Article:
An angry husband has hit out at the ambulance service, claiming it left his injured wife waiting three hours for paramedics.
Alzheimer’s suffer Dorothy Sillis, 74, who lives in Fleetwood Hall Care Home, fell and hit her head on a table leg shortly after 5.30pm last Friday.
Her husband John, also 74, of Pilling Lane, Preesall, was called by concerned carers and he rushed to be by his wife’s side.
However, after travelling the short distance across Over Wyre, he was astounded to find his wife was still on the floor and there was no sign of the emergency services.
Mr Sillis claims an ambulance did not arrive until 9pm, and has voiced his concerns because he feared his wife could have been seriously injured when she hit her head.
He told The Gazette: “I got there about 5.40pm and the staff had been told not to move her or give her anything to drink.
“Three hours later there was no ambulance. We were told to leave her on the floor but three hours is too long.
“We got her up eventually and put her in a chair because she was on the floor, and that wasn’t good enough. She was uncomfortable and in pain.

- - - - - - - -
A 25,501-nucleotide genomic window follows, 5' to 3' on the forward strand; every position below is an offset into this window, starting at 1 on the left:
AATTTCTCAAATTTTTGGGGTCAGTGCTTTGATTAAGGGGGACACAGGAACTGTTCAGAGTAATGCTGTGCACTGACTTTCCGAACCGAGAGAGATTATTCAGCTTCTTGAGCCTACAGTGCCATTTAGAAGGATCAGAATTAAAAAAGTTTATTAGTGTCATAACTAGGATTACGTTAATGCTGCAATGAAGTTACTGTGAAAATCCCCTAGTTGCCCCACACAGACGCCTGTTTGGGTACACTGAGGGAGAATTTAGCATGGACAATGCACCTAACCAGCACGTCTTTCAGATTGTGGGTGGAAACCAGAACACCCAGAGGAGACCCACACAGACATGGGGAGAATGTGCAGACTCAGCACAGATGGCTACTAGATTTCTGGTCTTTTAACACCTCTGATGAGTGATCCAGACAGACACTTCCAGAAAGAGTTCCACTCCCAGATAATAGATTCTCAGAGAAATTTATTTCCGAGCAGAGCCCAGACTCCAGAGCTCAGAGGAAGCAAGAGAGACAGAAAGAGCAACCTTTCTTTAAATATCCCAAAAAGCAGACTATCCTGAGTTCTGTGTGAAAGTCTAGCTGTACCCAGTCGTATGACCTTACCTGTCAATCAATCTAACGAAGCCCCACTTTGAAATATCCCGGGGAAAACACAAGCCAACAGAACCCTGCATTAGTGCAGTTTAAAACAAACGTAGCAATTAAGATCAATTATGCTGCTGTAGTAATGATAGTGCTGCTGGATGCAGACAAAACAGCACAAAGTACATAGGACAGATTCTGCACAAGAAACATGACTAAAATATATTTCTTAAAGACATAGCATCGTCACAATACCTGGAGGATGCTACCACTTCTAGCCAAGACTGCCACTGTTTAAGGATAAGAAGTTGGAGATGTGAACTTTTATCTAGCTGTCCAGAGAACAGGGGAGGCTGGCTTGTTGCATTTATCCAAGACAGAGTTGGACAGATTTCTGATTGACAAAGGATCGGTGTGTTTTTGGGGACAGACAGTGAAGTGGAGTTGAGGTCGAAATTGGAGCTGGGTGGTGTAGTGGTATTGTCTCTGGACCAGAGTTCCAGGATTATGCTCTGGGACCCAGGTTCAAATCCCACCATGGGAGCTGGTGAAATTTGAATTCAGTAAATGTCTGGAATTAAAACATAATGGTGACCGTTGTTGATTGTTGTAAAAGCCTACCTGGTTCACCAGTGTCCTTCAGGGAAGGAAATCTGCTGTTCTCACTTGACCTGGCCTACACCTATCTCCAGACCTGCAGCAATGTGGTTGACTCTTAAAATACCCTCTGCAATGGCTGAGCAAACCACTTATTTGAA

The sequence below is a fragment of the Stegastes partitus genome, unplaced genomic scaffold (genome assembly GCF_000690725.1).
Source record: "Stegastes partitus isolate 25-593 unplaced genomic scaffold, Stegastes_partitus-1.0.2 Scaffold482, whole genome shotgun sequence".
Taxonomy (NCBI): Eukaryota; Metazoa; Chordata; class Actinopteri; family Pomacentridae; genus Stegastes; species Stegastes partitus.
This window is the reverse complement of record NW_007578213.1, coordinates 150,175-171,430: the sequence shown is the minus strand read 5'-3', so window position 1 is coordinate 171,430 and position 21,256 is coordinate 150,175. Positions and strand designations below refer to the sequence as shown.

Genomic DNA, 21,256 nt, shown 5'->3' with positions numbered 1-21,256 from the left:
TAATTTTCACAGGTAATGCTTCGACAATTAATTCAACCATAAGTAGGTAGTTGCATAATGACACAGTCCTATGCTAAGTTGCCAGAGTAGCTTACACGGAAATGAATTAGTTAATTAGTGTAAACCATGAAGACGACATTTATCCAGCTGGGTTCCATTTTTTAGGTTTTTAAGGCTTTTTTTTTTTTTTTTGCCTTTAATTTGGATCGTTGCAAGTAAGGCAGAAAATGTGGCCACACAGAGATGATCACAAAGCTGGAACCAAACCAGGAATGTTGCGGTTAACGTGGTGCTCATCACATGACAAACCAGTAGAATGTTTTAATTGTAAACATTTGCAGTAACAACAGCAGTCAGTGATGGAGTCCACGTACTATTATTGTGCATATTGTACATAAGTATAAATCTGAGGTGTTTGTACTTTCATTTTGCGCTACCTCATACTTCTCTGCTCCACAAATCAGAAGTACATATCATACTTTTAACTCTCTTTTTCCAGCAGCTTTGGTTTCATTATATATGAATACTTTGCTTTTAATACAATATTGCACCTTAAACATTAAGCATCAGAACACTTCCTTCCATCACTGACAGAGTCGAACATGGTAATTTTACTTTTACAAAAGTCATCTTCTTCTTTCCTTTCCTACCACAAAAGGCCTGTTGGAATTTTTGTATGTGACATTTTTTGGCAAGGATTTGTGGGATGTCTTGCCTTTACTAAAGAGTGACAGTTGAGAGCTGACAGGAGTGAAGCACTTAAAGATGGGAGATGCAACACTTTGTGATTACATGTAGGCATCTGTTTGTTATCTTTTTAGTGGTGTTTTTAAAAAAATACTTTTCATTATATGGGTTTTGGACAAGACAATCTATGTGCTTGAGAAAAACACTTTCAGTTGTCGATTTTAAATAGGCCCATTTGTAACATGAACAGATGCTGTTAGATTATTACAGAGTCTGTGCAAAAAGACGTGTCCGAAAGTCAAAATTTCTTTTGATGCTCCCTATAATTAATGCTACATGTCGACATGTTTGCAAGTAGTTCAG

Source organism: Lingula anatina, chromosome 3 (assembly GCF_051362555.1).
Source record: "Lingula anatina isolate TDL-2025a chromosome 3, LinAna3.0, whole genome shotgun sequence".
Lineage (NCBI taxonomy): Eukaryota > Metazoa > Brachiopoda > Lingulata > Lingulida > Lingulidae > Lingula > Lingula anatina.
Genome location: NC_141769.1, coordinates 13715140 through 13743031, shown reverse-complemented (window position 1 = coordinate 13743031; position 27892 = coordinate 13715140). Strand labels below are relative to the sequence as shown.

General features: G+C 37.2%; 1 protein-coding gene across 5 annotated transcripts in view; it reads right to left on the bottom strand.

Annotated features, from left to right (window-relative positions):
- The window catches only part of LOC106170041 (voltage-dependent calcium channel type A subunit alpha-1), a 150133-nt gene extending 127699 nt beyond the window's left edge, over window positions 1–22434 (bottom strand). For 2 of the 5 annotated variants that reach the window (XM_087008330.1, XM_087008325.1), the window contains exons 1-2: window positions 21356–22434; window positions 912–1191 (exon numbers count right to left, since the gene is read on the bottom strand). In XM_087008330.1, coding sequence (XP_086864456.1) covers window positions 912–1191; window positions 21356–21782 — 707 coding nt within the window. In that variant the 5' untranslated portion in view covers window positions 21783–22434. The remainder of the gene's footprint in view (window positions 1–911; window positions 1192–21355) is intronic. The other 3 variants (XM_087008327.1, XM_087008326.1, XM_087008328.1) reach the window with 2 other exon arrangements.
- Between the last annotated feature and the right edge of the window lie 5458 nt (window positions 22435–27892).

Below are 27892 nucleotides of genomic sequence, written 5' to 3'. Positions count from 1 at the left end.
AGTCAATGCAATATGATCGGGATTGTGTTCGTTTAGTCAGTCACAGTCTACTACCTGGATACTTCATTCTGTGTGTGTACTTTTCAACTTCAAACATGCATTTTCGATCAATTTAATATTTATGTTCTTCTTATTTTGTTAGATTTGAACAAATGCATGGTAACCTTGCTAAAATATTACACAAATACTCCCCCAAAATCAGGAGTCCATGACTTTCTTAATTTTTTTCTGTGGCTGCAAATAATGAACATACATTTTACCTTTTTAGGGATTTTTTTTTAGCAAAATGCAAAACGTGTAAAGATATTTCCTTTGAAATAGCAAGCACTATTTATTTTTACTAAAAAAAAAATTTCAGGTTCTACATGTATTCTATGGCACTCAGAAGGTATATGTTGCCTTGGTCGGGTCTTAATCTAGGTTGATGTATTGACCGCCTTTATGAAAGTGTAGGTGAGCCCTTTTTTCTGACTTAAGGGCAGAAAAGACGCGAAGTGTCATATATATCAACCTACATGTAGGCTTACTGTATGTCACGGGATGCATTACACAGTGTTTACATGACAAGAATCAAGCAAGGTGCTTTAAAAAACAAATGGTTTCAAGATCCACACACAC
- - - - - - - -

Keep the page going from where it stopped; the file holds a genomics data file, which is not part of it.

“When it did arrive they (paramedics) were excellent, but they said they had only got the call (from the ambulance control centre) at 8.50pm.
“She was checked over and they weren’t sure why she collapsed. She didn’t go to hospital but waiting almost three and a half hours is disgusting.”
Mr Sillis is now considering making an official complaint.
Glennis Walker, a manager at the Chatsworth Avenue care home, added: “It’s a long time, especially when it is a head injury because it could potentially be very serious.
“Mr Sillis was getting very upset and very anxious. They wanted to take her to hospital and she refused to go, but three hours is a long time.
“Sometimes the paramedics can be here very quickly. It isn’t negative all the time.”
A spokesman for the North West Ambulance said: “We understand that waiting for an ambulance can be distressing for the patient and their family and we are sorry that Mr Sillis not happy with the service his wife received.
“When received, all 999 calls are categorised within the control rooms, based on the information given by the caller, to ensure patients are prioritised on the basis of their medical need.
“Although the Service strives to attend to every patient as quickly as possible, periods of high activity can cause delays for some.
“We haven’t received a complaint from the patient or their family but we would urge them to contact us directly to discuss their concerns.”